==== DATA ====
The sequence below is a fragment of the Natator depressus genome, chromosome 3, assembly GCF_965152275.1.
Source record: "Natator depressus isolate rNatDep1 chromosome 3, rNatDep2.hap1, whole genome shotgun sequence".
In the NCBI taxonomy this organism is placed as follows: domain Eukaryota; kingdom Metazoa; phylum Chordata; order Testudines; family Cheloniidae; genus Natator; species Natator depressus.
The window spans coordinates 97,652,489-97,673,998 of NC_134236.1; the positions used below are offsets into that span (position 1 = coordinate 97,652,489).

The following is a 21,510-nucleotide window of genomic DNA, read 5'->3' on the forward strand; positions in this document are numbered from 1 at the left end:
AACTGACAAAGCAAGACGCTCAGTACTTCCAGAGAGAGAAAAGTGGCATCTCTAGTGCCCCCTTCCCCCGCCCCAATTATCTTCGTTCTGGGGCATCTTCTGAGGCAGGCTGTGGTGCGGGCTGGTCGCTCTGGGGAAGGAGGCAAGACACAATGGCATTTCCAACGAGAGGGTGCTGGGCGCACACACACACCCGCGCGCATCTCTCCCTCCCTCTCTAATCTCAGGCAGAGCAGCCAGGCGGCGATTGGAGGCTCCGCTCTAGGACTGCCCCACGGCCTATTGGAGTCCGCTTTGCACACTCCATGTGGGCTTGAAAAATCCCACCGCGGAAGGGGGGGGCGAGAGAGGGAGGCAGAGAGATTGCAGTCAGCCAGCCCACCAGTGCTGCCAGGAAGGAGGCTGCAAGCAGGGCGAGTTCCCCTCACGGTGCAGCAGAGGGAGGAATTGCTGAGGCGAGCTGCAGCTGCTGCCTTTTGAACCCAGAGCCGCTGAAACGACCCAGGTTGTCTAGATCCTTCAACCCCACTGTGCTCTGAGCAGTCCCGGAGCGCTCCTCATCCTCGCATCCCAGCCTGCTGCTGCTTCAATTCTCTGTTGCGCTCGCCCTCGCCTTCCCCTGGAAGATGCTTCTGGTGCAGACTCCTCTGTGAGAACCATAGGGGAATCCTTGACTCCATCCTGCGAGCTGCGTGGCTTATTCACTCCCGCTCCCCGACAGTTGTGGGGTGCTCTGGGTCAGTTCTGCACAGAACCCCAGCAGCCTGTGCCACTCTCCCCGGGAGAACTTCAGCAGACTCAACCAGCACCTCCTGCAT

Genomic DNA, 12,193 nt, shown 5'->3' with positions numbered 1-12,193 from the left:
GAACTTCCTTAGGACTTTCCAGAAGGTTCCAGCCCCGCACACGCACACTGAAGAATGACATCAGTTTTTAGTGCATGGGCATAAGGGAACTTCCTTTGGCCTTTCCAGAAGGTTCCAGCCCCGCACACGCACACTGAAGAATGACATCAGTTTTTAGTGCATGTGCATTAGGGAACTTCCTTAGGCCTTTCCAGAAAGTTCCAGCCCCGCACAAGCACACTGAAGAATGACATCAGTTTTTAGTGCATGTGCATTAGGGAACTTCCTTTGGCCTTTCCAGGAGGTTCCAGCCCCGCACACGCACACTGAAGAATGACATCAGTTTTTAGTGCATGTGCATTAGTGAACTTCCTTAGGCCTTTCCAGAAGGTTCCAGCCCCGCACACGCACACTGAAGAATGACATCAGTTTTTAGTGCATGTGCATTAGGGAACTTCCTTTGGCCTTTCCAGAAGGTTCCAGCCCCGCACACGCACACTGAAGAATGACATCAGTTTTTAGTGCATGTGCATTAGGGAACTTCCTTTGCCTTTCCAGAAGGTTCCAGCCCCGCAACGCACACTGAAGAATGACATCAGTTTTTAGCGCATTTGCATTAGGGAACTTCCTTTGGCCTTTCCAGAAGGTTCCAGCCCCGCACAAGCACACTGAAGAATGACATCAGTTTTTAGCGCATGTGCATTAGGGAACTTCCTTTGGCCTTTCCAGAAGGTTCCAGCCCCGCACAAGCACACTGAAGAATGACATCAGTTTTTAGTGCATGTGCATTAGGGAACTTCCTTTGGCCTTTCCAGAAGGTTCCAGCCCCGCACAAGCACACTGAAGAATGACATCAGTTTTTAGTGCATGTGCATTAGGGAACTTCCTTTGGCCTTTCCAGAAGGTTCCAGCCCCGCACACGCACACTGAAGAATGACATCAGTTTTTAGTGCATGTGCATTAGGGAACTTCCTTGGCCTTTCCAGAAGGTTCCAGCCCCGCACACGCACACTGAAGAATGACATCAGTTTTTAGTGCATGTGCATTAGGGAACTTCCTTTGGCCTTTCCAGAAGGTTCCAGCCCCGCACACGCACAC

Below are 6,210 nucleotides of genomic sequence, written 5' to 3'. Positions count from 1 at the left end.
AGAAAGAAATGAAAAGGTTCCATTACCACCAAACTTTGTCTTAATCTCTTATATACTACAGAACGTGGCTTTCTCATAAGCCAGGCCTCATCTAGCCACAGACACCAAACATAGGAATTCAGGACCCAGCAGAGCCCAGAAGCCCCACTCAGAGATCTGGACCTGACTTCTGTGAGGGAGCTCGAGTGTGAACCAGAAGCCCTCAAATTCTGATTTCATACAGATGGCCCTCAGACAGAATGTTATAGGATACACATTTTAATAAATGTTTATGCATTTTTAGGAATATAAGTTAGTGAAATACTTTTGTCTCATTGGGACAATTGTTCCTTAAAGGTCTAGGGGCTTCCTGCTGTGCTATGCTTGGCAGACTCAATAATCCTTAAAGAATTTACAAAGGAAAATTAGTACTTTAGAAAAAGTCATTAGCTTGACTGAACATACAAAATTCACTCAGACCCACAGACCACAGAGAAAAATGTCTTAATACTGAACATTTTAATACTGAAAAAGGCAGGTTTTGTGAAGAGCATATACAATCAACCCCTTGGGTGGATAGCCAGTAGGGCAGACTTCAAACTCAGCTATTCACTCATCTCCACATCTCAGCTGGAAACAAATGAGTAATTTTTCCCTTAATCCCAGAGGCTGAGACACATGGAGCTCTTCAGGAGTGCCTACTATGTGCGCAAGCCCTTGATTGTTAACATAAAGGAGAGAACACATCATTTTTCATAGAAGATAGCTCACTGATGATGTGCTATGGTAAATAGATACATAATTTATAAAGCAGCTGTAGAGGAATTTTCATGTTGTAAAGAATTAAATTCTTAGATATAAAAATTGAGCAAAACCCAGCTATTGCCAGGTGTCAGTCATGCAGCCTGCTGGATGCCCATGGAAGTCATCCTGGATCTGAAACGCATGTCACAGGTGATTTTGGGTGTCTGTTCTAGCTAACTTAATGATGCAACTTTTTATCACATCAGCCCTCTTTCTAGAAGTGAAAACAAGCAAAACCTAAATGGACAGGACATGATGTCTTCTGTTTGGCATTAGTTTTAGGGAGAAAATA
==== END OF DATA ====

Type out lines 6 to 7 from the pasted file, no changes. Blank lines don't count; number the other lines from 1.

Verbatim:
AACTGACAAAGCAAGACGCTCAGTACTTCCAGAGAGAGAAAAGTGGCATCTCTAGTGCCCCCTTCCCCCGCCCCAATTATCTTCGTTCTGGGGCATCTTCTGAGGCAGGCTGTGGTGCGGGCTGGTCGCTCTGGGGAAGGAGGCAAGACACAATGGCATTTCCAACGAGAGGGTGCTGGGCGCACACACACACCCGCGCGCATCTCTCCCTCCCTCTCTAATCTCAGGCAGAGCAGCCAGGCGGCGATTGGAGGCTCCGCTCTAGGACTGCCCCACGGCCTATTGGAGTCCGCTTTGCACACTCCATGTGGGCTTGAAAAATCCCACCGCGGAAGGGGGGGGCGAGAGAGGGAGGCAGAGAGATTGCAGTCAGCCAGCCCACCAGTGCTGCCAGGAAGGAGGCTGCAAGCAGGGCGAGTTCCCCTCACGGTGCAGCAGAGGGAGGAATTGCTGAGGCGAGCTGCAGCTGCTGCCTTTTGAACCCAGAGCCGCTGAAACGACCCAGGTTGTCTAGATCCTTCAACCCCACTGTGCTCTGAGCAGTCCCGGAGCGCTCCTCATCCTCGCATCCCAGCCTGCTGCTGCTTCAATTCTCTGTTGCGCTCGCCCTCGCCTTCCCCTGGAAGATGCTTCTGGTGCAGACTCCTCTGTGAGAACCATAGGGGAATCCTTGACTCCATCCTGCGAGCTGCGTGGCTTATTCACTCCCGCTCCCCGACAGTTGTGGGGTGCTCTGGGTCAGTTCTGCACAGAACCCCAGCAGCCTGTGCCACTCTCCCCGGGAGAACTTCAGCAGACTCAACCAGCACCTCCTGCAT

Genomic DNA, 12,193 nt, shown 5'->3' with positions numbered 1-12,193 from the left: